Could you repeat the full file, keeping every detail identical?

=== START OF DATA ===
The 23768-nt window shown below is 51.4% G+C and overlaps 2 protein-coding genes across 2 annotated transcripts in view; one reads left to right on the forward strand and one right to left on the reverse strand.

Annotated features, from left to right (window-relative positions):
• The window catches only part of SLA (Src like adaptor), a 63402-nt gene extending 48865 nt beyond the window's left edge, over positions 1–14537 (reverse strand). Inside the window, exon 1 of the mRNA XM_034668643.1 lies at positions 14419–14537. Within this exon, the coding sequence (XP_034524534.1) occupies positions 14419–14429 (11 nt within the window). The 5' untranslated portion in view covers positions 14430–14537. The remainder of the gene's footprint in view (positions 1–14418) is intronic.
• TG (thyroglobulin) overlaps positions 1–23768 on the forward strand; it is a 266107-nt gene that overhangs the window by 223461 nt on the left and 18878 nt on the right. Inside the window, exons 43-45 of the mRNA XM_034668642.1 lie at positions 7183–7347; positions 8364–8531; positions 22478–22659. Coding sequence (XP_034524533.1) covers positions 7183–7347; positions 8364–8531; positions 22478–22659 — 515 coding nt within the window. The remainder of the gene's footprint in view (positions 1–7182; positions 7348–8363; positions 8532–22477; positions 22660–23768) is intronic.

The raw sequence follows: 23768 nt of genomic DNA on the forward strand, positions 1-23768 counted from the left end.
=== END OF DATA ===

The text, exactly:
The 23768-nt window shown below is 51.4% G+C and overlaps 2 protein-coding genes across 2 annotated transcripts in view; one reads left to right on the forward strand and one right to left on the reverse strand.

Annotated features, from left to right (window-relative positions):
• The window catches only part of SLA (Src like adaptor), a 63402-nt gene extending 48865 nt beyond the window's left edge, over positions 1–14537 (reverse strand). Inside the window, exon 1 of the mRNA XM_034668643.1 lies at positions 14419–14537. Within this exon, the coding sequence (XP_034524534.1) occupies positions 14419–14429 (11 nt within the window). The 5' untranslated portion in view covers positions 14430–14537. The remainder of the gene's footprint in view (positions 1–14418) is intronic.
• TG (thyroglobulin) overlaps positions 1–23768 on the forward strand; it is a 266107-nt gene that overhangs the window by 223461 nt on the left and 18878 nt on the right. Inside the window, exons 43-45 of the mRNA XM_034668642.1 lie at positions 7183–7347; positions 8364–8531; positions 22478–22659. Coding sequence (XP_034524533.1) covers positions 7183–7347; positions 8364–8531; positions 22478–22659 — 515 coding nt within the window. The remainder of the gene's footprint in view (positions 1–7182; positions 7348–8363; positions 8532–22477; positions 22660–23768) is intronic.

The raw sequence follows: 23768 nt of genomic DNA on the forward strand, positions 1-23768 counted from the left end.